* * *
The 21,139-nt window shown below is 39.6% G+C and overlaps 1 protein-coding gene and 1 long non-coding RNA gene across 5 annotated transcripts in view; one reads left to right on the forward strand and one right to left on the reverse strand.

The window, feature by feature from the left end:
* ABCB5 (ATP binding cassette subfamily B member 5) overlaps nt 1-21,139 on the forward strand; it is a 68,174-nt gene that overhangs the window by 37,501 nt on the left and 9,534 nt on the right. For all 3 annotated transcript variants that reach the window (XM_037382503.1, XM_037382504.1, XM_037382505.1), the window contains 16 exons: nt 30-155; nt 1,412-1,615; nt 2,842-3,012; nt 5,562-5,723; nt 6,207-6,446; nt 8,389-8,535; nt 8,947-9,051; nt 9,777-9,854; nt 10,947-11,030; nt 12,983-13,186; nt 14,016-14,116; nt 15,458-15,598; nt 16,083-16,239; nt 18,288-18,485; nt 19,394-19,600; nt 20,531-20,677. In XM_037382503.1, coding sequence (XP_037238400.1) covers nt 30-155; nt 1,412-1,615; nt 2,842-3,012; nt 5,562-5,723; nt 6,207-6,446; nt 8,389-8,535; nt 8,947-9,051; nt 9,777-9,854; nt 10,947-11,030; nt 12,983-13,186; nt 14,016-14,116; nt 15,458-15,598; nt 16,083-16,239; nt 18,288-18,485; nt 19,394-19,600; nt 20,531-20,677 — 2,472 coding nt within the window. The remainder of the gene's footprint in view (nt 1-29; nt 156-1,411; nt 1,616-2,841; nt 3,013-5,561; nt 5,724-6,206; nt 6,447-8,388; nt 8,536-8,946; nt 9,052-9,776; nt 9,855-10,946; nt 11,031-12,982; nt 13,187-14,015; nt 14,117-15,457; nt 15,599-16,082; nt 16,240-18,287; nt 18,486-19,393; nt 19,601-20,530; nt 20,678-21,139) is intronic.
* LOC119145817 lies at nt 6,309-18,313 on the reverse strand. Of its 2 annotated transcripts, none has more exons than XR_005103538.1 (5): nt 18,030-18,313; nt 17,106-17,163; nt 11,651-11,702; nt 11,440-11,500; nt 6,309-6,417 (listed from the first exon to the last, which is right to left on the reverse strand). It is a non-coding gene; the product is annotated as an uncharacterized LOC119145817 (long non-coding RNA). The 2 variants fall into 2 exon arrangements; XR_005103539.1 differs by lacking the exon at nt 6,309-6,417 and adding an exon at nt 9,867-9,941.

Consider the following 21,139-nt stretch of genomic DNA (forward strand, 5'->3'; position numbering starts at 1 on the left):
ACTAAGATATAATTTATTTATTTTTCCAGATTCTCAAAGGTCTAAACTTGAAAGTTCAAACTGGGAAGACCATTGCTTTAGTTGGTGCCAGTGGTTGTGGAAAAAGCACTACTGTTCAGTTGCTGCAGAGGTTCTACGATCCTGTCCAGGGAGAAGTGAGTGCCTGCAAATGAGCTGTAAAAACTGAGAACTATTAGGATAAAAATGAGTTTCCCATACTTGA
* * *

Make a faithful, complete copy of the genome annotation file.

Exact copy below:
The 21,139-nt window shown below is 39.6% G+C and overlaps 1 protein-coding gene and 1 long non-coding RNA gene across 5 annotated transcripts in view; one reads left to right on the forward strand and one right to left on the reverse strand.

The window, feature by feature from the left end:
* ABCB5 (ATP binding cassette subfamily B member 5) overlaps nt 1-21,139 on the forward strand; it is a 68,174-nt gene that overhangs the window by 37,501 nt on the left and 9,534 nt on the right. For all 3 annotated transcript variants that reach the window (XM_037382503.1, XM_037382504.1, XM_037382505.1), the window contains 16 exons: nt 30-155; nt 1,412-1,615; nt 2,842-3,012; nt 5,562-5,723; nt 6,207-6,446; nt 8,389-8,535; nt 8,947-9,051; nt 9,777-9,854; nt 10,947-11,030; nt 12,983-13,186; nt 14,016-14,116; nt 15,458-15,598; nt 16,083-16,239; nt 18,288-18,485; nt 19,394-19,600; nt 20,531-20,677. In XM_037382503.1, coding sequence (XP_037238400.1) covers nt 30-155; nt 1,412-1,615; nt 2,842-3,012; nt 5,562-5,723; nt 6,207-6,446; nt 8,389-8,535; nt 8,947-9,051; nt 9,777-9,854; nt 10,947-11,030; nt 12,983-13,186; nt 14,016-14,116; nt 15,458-15,598; nt 16,083-16,239; nt 18,288-18,485; nt 19,394-19,600; nt 20,531-20,677 — 2,472 coding nt within the window. The remainder of the gene's footprint in view (nt 1-29; nt 156-1,411; nt 1,616-2,841; nt 3,013-5,561; nt 5,724-6,206; nt 6,447-8,388; nt 8,536-8,946; nt 9,052-9,776; nt 9,855-10,946; nt 11,031-12,982; nt 13,187-14,015; nt 14,117-15,457; nt 15,599-16,082; nt 16,240-18,287; nt 18,486-19,393; nt 19,601-20,530; nt 20,678-21,139) is intronic.
* LOC119145817 lies at nt 6,309-18,313 on the reverse strand. Of its 2 annotated transcripts, none has more exons than XR_005103538.1 (5): nt 18,030-18,313; nt 17,106-17,163; nt 11,651-11,702; nt 11,440-11,500; nt 6,309-6,417 (listed from the first exon to the last, which is right to left on the reverse strand). It is a non-coding gene; the product is annotated as an uncharacterized LOC119145817 (long non-coding RNA). The 2 variants fall into 2 exon arrangements; XR_005103539.1 differs by lacking the exon at nt 6,309-6,417 and adding an exon at nt 9,867-9,941.

Consider the following 21,139-nt stretch of genomic DNA (forward strand, 5'->3'; position numbering starts at 1 on the left):
ACTAAGATATAATTTATTTATTTTTCCAGATTCTCAAAGGTCTAAACTTGAAAGTTCAAACTGGGAAGACCATTGCTTTAGTTGGTGCCAGTGGTTGTGGAAAAAGCACTACTGTTCAGTTGCTGCAGAGGTTCTACGATCCTGTCCAGGGAGAAGTGAGTGCCTGCAAATGAGCTGTAAAAACTGAGAACTATTAGGATAAAAATGAGTTTCCCATACTTGA